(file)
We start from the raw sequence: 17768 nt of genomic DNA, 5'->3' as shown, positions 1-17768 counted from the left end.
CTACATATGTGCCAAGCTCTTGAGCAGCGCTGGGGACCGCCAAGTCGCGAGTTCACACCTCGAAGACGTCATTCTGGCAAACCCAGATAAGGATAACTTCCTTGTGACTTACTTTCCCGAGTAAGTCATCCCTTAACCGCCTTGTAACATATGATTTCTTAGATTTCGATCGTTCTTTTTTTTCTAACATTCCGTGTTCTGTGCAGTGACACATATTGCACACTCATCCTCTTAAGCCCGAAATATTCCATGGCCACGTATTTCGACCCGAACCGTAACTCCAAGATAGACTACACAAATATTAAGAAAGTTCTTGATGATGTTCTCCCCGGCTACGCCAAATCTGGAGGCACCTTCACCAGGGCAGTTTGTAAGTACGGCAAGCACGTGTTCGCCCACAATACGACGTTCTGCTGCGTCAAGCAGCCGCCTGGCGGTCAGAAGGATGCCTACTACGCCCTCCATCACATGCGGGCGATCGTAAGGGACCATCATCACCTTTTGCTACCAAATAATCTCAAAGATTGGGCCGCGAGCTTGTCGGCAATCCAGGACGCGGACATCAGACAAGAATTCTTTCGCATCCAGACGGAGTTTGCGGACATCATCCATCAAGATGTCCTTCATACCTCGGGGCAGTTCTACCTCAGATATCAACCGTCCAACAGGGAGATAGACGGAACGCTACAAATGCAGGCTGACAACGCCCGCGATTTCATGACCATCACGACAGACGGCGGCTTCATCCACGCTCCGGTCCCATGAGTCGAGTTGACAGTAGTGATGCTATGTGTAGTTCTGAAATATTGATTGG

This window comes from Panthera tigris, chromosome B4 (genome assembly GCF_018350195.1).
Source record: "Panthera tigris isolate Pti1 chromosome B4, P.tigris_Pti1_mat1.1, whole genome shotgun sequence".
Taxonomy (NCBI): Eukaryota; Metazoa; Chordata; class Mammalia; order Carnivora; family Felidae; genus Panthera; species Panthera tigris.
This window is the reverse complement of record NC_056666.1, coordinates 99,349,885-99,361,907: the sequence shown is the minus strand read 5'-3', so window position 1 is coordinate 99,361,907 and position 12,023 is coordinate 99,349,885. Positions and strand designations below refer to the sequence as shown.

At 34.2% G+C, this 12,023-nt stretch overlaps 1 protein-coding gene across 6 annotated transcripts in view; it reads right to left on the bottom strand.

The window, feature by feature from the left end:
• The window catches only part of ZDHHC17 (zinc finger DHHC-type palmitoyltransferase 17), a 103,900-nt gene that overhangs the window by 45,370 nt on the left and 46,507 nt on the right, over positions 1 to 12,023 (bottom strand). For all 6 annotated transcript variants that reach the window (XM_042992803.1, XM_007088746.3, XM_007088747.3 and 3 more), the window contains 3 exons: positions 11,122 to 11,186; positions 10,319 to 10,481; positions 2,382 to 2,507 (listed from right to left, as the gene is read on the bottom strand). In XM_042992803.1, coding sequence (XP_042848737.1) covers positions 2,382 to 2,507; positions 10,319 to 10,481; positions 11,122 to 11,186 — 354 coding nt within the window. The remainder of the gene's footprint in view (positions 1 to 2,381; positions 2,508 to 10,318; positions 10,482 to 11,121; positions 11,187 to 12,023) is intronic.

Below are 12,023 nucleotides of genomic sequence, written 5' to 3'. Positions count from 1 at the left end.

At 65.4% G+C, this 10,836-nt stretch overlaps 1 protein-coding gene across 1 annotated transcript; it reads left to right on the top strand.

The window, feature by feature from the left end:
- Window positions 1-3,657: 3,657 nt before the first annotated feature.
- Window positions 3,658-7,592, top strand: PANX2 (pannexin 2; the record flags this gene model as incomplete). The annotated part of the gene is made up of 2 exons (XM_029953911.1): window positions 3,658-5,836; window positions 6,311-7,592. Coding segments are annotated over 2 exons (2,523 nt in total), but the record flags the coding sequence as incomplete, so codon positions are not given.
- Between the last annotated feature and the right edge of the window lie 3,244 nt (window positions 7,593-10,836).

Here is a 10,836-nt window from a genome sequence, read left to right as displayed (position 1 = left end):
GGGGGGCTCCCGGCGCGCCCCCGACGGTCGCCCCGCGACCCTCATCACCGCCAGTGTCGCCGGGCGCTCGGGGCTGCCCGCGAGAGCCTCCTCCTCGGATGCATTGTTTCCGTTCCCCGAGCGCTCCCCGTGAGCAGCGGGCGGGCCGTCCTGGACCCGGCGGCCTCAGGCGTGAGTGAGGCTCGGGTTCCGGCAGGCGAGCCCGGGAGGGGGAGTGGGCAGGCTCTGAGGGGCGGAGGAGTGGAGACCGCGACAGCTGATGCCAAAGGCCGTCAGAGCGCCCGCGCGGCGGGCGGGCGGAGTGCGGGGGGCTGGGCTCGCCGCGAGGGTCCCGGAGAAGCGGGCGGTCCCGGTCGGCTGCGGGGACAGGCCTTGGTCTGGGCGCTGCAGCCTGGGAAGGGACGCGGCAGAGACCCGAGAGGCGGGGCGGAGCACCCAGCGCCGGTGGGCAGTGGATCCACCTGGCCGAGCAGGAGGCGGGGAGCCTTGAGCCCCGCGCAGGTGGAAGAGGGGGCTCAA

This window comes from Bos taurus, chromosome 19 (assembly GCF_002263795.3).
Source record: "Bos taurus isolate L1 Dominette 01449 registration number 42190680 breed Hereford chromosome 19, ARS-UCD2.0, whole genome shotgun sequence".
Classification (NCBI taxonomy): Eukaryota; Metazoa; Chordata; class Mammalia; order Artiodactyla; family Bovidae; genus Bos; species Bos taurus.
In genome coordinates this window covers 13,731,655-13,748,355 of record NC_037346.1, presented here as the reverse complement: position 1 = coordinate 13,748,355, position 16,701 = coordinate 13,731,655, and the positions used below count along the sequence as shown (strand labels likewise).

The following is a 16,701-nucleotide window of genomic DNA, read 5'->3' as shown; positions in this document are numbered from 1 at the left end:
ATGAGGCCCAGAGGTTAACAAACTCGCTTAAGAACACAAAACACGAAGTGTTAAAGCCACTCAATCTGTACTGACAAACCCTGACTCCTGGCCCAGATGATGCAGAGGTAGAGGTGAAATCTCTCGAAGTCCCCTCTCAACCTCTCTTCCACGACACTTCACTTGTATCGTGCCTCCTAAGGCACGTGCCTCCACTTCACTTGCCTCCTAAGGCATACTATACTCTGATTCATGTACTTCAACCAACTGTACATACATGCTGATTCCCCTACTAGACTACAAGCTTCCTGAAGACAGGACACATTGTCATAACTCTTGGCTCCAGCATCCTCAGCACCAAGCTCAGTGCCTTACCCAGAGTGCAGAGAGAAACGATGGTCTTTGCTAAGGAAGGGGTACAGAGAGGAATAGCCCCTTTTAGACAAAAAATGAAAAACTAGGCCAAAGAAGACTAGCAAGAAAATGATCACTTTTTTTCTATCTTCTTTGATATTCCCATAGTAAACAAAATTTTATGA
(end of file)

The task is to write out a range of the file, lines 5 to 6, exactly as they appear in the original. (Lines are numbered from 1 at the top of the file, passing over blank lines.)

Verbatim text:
Taxonomy (NCBI): Eukaryota; Metazoa; Chordata; class Mammalia; order Carnivora; family Felidae; genus Panthera; species Panthera tigris.
This window is the reverse complement of record NC_056666.1, coordinates 99,349,885-99,361,907: the sequence shown is the minus strand read 5'-3', so window position 1 is coordinate 99,361,907 and position 12,023 is coordinate 99,349,885. Positions and strand designations below refer to the sequence as shown.